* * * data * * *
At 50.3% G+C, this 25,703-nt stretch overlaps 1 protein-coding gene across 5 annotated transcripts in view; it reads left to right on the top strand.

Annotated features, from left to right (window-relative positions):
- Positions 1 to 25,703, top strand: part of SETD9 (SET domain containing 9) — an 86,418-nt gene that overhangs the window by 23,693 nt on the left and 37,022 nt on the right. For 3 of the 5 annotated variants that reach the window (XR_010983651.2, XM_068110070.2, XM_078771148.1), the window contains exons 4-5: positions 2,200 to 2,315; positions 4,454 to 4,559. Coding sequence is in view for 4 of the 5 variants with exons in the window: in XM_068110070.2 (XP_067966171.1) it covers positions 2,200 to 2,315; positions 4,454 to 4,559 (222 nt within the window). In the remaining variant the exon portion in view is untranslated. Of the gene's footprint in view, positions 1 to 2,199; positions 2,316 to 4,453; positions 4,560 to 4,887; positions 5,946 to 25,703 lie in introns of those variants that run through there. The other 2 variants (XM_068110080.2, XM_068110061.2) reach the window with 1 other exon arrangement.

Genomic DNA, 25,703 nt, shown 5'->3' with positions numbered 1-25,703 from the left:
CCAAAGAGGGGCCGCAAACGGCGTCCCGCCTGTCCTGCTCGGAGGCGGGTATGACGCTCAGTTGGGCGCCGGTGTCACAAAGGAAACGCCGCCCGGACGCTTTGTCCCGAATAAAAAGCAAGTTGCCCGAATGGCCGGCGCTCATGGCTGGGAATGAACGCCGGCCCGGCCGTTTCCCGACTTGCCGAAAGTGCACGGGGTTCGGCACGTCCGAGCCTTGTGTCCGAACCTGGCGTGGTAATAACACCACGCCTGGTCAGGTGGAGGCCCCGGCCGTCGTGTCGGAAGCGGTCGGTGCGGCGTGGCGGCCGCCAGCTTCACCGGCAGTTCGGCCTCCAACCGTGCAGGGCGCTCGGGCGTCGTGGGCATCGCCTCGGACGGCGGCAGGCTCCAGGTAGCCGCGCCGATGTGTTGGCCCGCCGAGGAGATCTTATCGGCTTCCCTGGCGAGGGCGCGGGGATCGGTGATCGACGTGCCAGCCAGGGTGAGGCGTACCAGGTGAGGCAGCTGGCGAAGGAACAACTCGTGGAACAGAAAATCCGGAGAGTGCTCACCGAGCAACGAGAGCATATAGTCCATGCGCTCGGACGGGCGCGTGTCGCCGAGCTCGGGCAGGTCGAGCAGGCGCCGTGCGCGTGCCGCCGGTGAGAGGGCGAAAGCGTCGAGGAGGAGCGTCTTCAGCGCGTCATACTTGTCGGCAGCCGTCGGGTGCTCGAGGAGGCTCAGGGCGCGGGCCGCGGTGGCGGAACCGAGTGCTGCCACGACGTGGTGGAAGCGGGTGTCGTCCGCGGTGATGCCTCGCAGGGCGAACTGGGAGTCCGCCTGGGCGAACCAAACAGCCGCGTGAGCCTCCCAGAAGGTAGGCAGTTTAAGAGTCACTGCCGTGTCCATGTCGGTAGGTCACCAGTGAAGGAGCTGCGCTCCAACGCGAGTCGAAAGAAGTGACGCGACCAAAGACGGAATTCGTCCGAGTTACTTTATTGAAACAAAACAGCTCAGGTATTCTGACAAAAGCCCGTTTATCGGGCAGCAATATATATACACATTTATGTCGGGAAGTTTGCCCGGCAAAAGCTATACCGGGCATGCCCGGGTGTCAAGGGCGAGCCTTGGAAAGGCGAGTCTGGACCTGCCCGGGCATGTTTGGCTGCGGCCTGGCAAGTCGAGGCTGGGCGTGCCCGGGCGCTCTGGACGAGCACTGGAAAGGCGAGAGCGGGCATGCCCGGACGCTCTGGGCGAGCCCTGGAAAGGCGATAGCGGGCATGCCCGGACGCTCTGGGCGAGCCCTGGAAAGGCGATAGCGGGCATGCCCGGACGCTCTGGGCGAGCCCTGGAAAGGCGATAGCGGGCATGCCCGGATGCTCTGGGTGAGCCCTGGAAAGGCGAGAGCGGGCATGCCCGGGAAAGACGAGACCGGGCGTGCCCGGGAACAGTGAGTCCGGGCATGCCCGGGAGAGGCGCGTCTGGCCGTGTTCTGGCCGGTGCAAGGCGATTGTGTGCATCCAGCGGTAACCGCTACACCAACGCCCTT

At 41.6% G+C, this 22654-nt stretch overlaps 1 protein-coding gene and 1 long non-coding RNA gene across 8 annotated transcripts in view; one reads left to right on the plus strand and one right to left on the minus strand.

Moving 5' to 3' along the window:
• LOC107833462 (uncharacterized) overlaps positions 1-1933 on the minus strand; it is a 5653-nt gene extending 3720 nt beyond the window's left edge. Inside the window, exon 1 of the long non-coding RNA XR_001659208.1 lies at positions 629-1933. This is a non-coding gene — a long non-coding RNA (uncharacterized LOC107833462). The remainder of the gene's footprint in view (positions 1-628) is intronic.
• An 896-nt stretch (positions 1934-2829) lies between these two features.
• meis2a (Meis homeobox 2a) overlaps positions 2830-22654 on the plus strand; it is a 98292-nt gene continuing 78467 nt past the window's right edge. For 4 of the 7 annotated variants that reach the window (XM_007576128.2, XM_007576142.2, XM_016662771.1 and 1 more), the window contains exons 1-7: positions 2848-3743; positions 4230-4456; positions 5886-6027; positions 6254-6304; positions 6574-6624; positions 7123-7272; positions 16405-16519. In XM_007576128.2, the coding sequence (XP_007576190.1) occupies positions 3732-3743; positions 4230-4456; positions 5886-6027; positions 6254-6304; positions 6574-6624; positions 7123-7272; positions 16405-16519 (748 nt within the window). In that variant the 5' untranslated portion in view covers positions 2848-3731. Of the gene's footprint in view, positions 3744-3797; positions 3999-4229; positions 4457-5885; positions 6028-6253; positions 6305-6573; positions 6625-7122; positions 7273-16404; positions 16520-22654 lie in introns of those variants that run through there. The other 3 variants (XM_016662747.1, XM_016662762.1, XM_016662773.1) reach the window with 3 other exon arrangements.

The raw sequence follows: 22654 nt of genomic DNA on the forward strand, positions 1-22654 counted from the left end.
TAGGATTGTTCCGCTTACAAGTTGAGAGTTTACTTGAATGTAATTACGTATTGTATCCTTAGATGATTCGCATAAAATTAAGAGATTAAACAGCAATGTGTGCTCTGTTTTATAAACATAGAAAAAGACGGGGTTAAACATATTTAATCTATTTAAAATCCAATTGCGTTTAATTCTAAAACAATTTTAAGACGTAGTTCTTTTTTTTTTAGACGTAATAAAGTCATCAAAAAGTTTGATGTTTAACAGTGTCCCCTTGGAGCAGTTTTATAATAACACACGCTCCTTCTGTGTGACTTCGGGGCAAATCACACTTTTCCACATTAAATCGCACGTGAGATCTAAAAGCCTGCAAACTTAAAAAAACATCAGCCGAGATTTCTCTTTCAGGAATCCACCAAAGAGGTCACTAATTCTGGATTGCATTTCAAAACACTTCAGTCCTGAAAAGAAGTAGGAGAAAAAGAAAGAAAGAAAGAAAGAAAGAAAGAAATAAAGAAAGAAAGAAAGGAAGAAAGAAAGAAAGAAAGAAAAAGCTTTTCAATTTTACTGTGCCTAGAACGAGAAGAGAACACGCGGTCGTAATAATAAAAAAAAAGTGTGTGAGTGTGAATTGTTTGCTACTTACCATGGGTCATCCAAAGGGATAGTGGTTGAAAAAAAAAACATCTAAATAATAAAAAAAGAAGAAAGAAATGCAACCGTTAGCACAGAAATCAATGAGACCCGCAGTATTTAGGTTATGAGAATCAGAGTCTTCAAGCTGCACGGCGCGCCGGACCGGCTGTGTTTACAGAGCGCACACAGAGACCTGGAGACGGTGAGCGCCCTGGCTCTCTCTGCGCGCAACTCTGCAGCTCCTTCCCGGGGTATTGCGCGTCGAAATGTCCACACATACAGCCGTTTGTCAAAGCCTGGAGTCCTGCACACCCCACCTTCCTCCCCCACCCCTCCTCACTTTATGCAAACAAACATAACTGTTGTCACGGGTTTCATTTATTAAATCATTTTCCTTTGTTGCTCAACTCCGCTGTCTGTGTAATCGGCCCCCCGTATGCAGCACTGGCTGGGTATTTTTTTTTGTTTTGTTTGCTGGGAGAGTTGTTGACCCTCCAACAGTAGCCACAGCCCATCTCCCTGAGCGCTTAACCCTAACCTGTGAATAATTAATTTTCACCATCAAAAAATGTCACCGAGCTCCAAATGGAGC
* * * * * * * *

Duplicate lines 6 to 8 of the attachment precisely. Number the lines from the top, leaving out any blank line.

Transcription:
At 41.6% G+C, this 22654-nt stretch overlaps 1 protein-coding gene and 1 long non-coding RNA gene across 8 annotated transcripts in view; one reads left to right on the plus strand and one right to left on the minus strand.

Moving 5' to 3' along the window:
• LOC107833462 (uncharacterized) overlaps positions 1-1933 on the minus strand; it is a 5653-nt gene extending 3720 nt beyond the window's left edge. Inside the window, exon 1 of the long non-coding RNA XR_001659208.1 lies at positions 629-1933. This is a non-coding gene — a long non-coding RNA (uncharacterized LOC107833462). The remainder of the gene's footprint in view (positions 1-628) is intronic.